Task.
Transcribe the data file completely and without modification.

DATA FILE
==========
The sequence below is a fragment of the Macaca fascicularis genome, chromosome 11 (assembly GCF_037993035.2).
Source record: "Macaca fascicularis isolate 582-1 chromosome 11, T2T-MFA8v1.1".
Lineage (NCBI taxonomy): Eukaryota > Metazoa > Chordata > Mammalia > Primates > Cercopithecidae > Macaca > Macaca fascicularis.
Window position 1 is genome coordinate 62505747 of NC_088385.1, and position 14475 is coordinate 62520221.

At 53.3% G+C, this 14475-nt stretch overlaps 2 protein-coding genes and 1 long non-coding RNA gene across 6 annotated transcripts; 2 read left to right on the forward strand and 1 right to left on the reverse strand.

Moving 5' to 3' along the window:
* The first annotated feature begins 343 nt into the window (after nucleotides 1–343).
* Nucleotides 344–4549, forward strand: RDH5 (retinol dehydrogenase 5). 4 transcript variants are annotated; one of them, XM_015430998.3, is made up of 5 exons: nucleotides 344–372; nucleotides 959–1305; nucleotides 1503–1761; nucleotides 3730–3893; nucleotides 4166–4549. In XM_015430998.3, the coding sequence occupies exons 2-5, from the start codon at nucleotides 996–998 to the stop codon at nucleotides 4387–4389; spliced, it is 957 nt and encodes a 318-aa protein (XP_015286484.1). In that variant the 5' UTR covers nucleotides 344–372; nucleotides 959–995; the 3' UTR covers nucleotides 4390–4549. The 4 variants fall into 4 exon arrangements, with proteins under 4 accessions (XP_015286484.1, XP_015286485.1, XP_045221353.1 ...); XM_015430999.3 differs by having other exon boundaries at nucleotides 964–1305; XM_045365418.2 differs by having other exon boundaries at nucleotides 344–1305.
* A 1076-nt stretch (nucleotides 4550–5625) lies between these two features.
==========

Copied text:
The sequence below is a fragment of the Macaca fascicularis genome, chromosome 11 (assembly GCF_037993035.2).
Source record: "Macaca fascicularis isolate 582-1 chromosome 11, T2T-MFA8v1.1".
Lineage (NCBI taxonomy): Eukaryota > Metazoa > Chordata > Mammalia > Primates > Cercopithecidae > Macaca > Macaca fascicularis.
Window position 1 is genome coordinate 62505747 of NC_088385.1, and position 14475 is coordinate 62520221.

At 53.3% G+C, this 14475-nt stretch overlaps 2 protein-coding genes and 1 long non-coding RNA gene across 6 annotated transcripts; 2 read left to right on the forward strand and 1 right to left on the reverse strand.

Moving 5' to 3' along the window:
* The first annotated feature begins 343 nt into the window (after nucleotides 1–343).
* Nucleotides 344–4549, forward strand: RDH5 (retinol dehydrogenase 5). 4 transcript variants are annotated; one of them, XM_015430998.3, is made up of 5 exons: nucleotides 344–372; nucleotides 959–1305; nucleotides 1503–1761; nucleotides 3730–3893; nucleotides 4166–4549. In XM_015430998.3, the coding sequence occupies exons 2-5, from the start codon at nucleotides 996–998 to the stop codon at nucleotides 4387–4389; spliced, it is 957 nt and encodes a 318-aa protein (XP_015286484.1). In that variant the 5' UTR covers nucleotides 344–372; nucleotides 959–995; the 3' UTR covers nucleotides 4390–4549. The 4 variants fall into 4 exon arrangements, with proteins under 4 accessions (XP_015286484.1, XP_015286485.1, XP_045221353.1 ...); XM_015430999.3 differs by having other exon boundaries at nucleotides 964–1305; XM_045365418.2 differs by having other exon boundaries at nucleotides 344–1305.
* A 1076-nt stretch (nucleotides 4550–5625) lies between these two features.